BOURNEMOUTH could become a target for travellers this summer as the only area without an official transit site, it is feared.
If Dorset and Poole both have a site ready for this summer, Bournemouth will be the only place where police will not be able to use enforcement powers against illegal encampments.
There are hopes Bournemouth will eventually be able to share a site with either Poole or Dorset but at the moment the law states that enforcement powers “can only be used where vacant pitches on a traveller site are available within the same local authority area.”
Bournemouth Council leader John Beesley has ruled out the possibility of finding a suitable site within the borough.
Cllr Phil Eades, Mayor of Poole, said: “I honestly believe that if Poole complies with the legislation, travellers will stop coming here.
“They will go somewhere that hasn’t complied – like Bournemouth. The travellers know the law.”
Bournemouth Council leader Cllr John Beesley said it was “disappointing” that the government had not yet cchanged the law to allow Bournemouth to use sites in neighbouring council areas.
But he said they stood by their position that they did not have any acceptable sites.
“The record in Bournemouth has been very robust in making sure that we protect our car parks and open spaces as vigorously as we possibly can.
“We have very good intelligence on possible unauthorised encampments and if one occurs, council officers move swiftly to take the necessary legal action to move them on as soon as possible.”
Bournemouth West MP Conor Burns, above, said: “The fact that Bournemouth hasn’t got provision does mean that police won’t have the powers to move travellers on.
“However, even if we had provision and that was full, the police would still not have the powers to act against another illegal camp. “It leaves us in a disadvantaged position but then again we’ve done all the feasibility studies and none of the sites had any degree of public support.”
First application for Poole site is submitted
THE first planning application has been submitted for a controversial temporary stopping place for travellers at Creekmoor, Poole.
However, instead of going for the whole site at Marshes End, which can accommodate 27 pitches, the application is only for a part of it which will provide 12 pitches for travelling families and vehicles.
Borough of Poole says this is to “achieve delivery of the scheme this summer” at Safety Drive, next to the fire station.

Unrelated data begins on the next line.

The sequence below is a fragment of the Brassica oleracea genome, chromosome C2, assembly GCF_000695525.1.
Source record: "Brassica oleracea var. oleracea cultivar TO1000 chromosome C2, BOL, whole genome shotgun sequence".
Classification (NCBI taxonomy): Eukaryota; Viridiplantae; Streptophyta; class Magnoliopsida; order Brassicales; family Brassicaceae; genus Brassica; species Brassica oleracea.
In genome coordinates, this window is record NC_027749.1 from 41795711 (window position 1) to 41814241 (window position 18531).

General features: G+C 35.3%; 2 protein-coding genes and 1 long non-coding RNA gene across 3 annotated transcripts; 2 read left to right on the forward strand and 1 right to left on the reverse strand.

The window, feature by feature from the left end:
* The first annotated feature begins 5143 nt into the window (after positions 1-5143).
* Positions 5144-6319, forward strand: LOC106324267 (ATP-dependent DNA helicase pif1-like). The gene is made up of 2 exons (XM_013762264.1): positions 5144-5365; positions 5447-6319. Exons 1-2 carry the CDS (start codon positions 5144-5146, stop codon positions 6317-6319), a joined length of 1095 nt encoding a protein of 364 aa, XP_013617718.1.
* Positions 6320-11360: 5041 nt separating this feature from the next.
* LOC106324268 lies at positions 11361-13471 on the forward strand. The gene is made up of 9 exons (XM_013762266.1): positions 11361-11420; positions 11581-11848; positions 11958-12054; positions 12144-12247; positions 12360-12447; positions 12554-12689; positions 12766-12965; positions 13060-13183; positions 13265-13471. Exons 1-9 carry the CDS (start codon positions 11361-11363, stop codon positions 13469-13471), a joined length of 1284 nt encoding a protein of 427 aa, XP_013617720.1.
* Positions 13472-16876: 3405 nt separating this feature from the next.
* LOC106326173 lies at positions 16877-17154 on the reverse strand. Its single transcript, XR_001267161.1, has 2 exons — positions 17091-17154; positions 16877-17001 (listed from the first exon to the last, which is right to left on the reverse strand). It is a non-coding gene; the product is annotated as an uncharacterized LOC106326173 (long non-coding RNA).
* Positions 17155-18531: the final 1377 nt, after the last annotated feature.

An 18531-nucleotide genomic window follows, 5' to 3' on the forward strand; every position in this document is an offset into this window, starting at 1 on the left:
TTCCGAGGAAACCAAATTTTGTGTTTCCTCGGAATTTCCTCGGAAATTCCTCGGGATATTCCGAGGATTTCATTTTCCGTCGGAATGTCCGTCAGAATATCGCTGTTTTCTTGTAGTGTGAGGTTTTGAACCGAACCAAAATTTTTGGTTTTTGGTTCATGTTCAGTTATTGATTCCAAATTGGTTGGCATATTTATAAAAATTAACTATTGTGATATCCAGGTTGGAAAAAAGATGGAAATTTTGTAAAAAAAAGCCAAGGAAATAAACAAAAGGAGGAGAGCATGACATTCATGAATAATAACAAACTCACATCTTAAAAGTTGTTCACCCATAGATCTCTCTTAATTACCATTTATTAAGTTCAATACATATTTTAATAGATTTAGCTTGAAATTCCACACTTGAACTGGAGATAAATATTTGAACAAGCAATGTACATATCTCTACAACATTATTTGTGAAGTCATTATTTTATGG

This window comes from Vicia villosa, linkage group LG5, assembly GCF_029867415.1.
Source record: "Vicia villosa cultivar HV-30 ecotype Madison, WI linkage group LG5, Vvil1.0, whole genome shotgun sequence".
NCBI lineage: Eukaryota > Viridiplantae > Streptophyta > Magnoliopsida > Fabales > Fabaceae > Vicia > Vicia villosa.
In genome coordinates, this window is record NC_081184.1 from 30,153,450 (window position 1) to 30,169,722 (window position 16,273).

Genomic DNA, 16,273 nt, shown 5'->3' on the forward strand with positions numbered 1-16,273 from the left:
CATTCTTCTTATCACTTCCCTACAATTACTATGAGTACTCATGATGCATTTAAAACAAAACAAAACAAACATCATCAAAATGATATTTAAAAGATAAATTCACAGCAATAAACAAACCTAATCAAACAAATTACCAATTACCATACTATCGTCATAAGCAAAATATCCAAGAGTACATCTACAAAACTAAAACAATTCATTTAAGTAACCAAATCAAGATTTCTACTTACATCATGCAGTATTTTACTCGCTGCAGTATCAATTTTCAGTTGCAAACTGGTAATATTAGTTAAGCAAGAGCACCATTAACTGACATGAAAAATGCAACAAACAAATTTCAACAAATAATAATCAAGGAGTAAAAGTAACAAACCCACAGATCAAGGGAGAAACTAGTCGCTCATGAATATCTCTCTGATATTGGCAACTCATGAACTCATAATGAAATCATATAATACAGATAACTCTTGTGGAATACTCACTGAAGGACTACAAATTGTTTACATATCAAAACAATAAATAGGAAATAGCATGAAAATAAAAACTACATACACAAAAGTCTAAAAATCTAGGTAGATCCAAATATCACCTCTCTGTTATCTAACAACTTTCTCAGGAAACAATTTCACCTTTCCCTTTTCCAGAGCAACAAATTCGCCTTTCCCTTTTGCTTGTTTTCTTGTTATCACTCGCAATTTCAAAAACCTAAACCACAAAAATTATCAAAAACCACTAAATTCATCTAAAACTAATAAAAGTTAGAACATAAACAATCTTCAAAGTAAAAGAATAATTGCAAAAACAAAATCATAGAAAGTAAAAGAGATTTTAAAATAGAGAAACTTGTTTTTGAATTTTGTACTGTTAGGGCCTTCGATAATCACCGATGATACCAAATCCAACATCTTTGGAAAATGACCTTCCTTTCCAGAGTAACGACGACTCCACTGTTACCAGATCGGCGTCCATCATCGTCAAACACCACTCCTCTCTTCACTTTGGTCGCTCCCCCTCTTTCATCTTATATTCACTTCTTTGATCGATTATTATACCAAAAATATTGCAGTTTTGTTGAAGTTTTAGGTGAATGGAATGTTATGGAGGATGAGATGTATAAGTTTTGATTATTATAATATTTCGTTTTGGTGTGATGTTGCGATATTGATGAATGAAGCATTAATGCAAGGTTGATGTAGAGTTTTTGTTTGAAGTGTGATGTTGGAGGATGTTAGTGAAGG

And a second application for a site with four pitches off Broad-stone Way, north of the B&Q car park, has yet to be submitted.
Residents are invited to comment on the proposal and the application is likely to be considered by the council’s planning committee on March 20.
There will be a display of the application at Creekmoor Library on February 13 and 14 between 10am and 4.30pm and on the 15th from 10am to 1pm.
“We are aware of concerns raised by local residents and would encourage everyone to come along to the drop-in sessions and see for themselves the proposals, and submit any comments about the planning application to the planning department,” said Peter Haikin, regulatory services manager, Borough of Poole. The three Creekmoor councillors opposed the plans at cabinet and full council and residents have raised worries with them about being able to have their say.
“Residents will be attending as objectors to address the planning committee,” said Cllr Judy Butt.
“However, they have raised their concern that under the planning committee constitution all objectors only have four minutes to collectively speak, which they feel is not long enough to explain all the issues in such a publicly important application.”
The full application – APP/ 14/00123/F – can be viewed online at boroughofpoole.com If approved, the site would operate between Good Friday and September 14 and travellers would not be directed to it after September 1.
A residents’ meeting is due to be held at Creekmoor Community Centre on March 1, at 5pm to which MP Robert Syms, Police and Crime Commissioner Martyn Underhill and a representative of Dorset Police have been invited.
• POLICE and Crime Commissioner Martyn Underhill, pictured, is backing Poole council’s moves to establish temporary transit sites for travellers this summer.
He has spoken in favour of planning applications for sites at Marshes End, Creekmoor and on land north of the B&Q car park at Broadstone Way.
And he said a similar site set up by Dorset County Council in advance of the Dorset Steam Fair last year proved to be a success.
This year, Dorset County Council will seek planning permission for a five-year, temporary site at Piddlehinton.
Mr Underhill has now pledged to attend planning application hearings in both Poole and Dorset to voice his support for establishing the sites.
He said: “Without an appropriate site to move unauthorised camps on to, the police are acting with one arm tied behind their backs.
“Unless an alternative site exists the police cannot use their powers to move the travellers on.
“The traveller issue has become like Groundhog Day – every year they have nowhere to go so move to unauthorised sites.
“I will support any local authority that is trying to find a way to end last year’s stand-off and, along the way, increase police powers to deal with any unauthorised sites.”